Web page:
Overview of GAMP 5
The new GAMP 5 guidelines were released in February 2008 at the ISPE Manufacturing Excellence Conference in Tampa, Florida. GAMP wants to make it clear that GAMP 5 is “not a prescriptive method or standard, but rather provides pragmatic guidance, approaches and tools for the practitioner”. This means that companies should use these guidelines along with other guidelines and industry best practice to determine the best approach for validating GxP computerized systems.
There are five key concepts to GAMP 5:
- Product and Process Understanding.
- Lifecycle approach within QMS.
- Scalable Lifecycle Activities.
- Science Based Quality Risk Management.
- Leveraging Supplier Involvement.
Product and Process Understanding
Understanding the product and process is critical in determining system requirements and for making science and risk-based decisions to ensure that the system is “fit for use.” In determining “fit for use,” attention should be focused on “those aspects that are critical to patient safety, product quality, and data integrity.”
Product and process knowledge is also important in other phases of the computerized software lifecycle including the “operation” phase. Here it is important to have knowledge of the product and process to determine if changes to the system or failures of the system could affect patient safety, product quality, or data integrity.
Lifecycle Approach within a QMS
Defining a lifecycle approach to a computerized system has been expanded from GAMP 4 to include all phases and activities from concept and implementation through operation and retirement. These activities should be defined within the quality management system (QMS). This allows for a consistent approach across all systems.
There are four major phases defined for any system:
GAMP recognizes that suppliers can be valuable in assisting the companies in any or all phases of the lifecycle.
Scalable Lifecycle Activities
Within the GAMP 5 guidelines GAMP outlines that lifecycle activities should be scaled according to:
- System impact on patient safety, product quality, and data integrity (Risk Assessment).
- System complexity and novelty.
- Outcome of supplier assessment.
There may be other factors that companies may want to consider when making assessments, but this process should be documented and follow established policies and procedures. By conducting this assessment companies can scale their validation effort and other lifecycle activities to the appropriate levels.
Because of the use of a “scaled” approach, GAMP has reassessed their V-model and has “generalized” the model to account for other possible approaches.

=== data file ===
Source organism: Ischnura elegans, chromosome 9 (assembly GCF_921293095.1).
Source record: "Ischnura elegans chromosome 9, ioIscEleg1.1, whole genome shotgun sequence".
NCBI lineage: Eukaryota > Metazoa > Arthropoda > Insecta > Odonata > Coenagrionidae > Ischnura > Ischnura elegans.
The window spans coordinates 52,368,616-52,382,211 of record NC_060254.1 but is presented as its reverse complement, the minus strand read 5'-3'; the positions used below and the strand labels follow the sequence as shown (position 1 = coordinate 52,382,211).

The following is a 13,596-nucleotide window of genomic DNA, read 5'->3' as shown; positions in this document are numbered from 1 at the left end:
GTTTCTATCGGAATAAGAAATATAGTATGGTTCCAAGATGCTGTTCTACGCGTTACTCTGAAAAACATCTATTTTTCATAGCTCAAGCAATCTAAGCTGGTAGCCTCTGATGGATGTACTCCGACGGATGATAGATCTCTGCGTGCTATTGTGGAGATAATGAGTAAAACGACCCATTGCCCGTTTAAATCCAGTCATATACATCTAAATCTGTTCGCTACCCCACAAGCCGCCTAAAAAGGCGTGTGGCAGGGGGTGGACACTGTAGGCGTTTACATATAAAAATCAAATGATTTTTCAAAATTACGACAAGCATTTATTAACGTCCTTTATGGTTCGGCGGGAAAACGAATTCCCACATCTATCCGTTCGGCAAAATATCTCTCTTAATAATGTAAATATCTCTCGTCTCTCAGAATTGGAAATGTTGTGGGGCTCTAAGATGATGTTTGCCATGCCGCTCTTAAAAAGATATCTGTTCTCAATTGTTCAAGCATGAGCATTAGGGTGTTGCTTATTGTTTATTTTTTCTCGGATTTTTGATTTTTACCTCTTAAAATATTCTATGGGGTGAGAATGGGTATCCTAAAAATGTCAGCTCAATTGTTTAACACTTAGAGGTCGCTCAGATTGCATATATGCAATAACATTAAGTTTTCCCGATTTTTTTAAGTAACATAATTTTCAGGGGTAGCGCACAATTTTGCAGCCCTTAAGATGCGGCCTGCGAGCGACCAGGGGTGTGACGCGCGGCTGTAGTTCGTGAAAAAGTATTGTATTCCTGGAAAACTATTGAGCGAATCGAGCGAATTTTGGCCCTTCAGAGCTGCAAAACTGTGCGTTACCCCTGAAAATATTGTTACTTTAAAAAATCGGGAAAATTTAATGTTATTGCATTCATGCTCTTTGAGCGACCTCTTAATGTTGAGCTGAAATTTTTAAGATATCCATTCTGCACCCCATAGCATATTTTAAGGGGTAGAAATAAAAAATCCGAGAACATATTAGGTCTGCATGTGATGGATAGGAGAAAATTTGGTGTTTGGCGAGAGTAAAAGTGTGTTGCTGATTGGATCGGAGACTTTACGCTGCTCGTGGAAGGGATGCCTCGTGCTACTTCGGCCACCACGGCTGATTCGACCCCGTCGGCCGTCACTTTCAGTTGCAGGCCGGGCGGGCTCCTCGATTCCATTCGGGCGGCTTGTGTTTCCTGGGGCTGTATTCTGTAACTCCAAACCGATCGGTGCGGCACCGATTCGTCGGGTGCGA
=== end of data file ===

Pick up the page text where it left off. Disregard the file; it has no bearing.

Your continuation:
This model can be expanded or even reduced depending on the scale or scope of the system being validated. GAMP gives three practical examples of the V-model in their guidelines.
Science Based Quality Risk Management
Science Based Quality Risk Management allows companies to focus on critical aspects of the computerized system and develop controls to mitigate those risks. This is where a clear understanding of the product and process is critical to determine potential risks to patient safety, product quality, and data integrity.
GAMP 5 describes and talks about a five step process for risk management based on ICH Guidelines.
They acknowledge that this is not the only approach and that each company needs to decide what approach best works for its intended use.
Risks that have been identified can be mitigated by:
- Elimination by design.
- Reduction to suitable level.
- Verification to demonstrate that the risks are managed to an acceptable level.
Leveraging Supplier Involvement
Regulated companies regularly involve suppliers throughout the system lifecycle. Suppliers have the knowledge, experience, and documentation to assist companies throughout the system’s lifecycle.
"GAMP 5 suggests regulated companies need to maximize that involvement to determine how best to use supplier documentation, including existing test documentation, to avoid wasteful effort and duplication. Documentation should be assessed for suitability, accuracy, and completeness. There should be flexibility regarding acceptable format, structure and documentation practices”.